PICO: Well, they're keeping the gene pool alive, in the sense that they can't reintroduce them now because of habitat and poaching threats, they would be annihilated the second they were dropped off into the jungles, and that's part of the problem. This is a global effort though, Tom, because Vladimir Putin is actually spearheading an international effort to save tigers worldwide. So you've got Russia on board, you've got about 12 other countries on board, and everybody is just trying to get the word out, save the tigers.

SAUER: Are those young tigers on display now? The public can go see them?

PICO: By the end of the month they should be. By the end of January. The reason is, just like any other kittens or pups or cubs, they need to be vaccinated. There's actually enough out there that could really hurt them. So they definitely have to be vaccinated first.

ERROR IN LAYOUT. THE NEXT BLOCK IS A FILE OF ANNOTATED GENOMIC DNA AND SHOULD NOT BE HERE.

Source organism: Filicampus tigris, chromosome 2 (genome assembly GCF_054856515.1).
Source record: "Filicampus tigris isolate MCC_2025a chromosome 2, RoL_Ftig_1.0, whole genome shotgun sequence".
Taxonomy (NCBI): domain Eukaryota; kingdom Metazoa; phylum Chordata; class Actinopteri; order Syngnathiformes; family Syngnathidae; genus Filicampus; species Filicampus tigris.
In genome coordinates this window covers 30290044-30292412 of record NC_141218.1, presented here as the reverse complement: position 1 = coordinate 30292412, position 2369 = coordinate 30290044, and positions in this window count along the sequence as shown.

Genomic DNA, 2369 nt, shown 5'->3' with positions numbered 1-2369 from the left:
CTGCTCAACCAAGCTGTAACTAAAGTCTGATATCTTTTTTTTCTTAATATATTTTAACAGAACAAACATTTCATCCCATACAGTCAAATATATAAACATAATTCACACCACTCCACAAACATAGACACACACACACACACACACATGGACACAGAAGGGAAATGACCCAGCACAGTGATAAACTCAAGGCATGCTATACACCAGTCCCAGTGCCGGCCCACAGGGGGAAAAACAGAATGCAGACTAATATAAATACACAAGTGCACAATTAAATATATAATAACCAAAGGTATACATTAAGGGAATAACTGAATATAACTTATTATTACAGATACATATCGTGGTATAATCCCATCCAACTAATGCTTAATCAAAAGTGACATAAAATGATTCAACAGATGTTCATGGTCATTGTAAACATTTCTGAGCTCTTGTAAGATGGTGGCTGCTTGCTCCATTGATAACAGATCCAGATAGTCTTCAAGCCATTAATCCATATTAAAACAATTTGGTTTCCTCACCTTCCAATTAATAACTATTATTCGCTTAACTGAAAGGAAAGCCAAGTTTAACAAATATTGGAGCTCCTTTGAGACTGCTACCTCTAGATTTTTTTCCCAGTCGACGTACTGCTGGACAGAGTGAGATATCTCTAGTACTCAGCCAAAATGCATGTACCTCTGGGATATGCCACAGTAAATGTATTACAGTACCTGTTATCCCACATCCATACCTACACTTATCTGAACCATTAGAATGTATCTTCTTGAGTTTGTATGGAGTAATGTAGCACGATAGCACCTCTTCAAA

SAUER: Well, Tom, you've got an entering assignment now on, our website. Tell us about what on-ramp is.

FUDGE: Well, on-ramp is a blog. And what's a blog? Well, a blog as I see it, is a new way to do journalism. It's a way that is more personal, more opinionated and more drawn out. Of and what I mean by drawn out is not that you write really long stories, but a blog is -- the approach we take to writing a blog is that you cover a story, and you write something small about it, and then the next day, you write something to follow up on that, and then the next day, you write to follow up on that. People who do blogs and journalism say it's not the story, it's the stream. So if you go to a blog, you wouldn't just read one thing. You would read a series of stories, of anecdotes about some subject. So it's a new approach to journalism, and I think be one that's kind of exciting.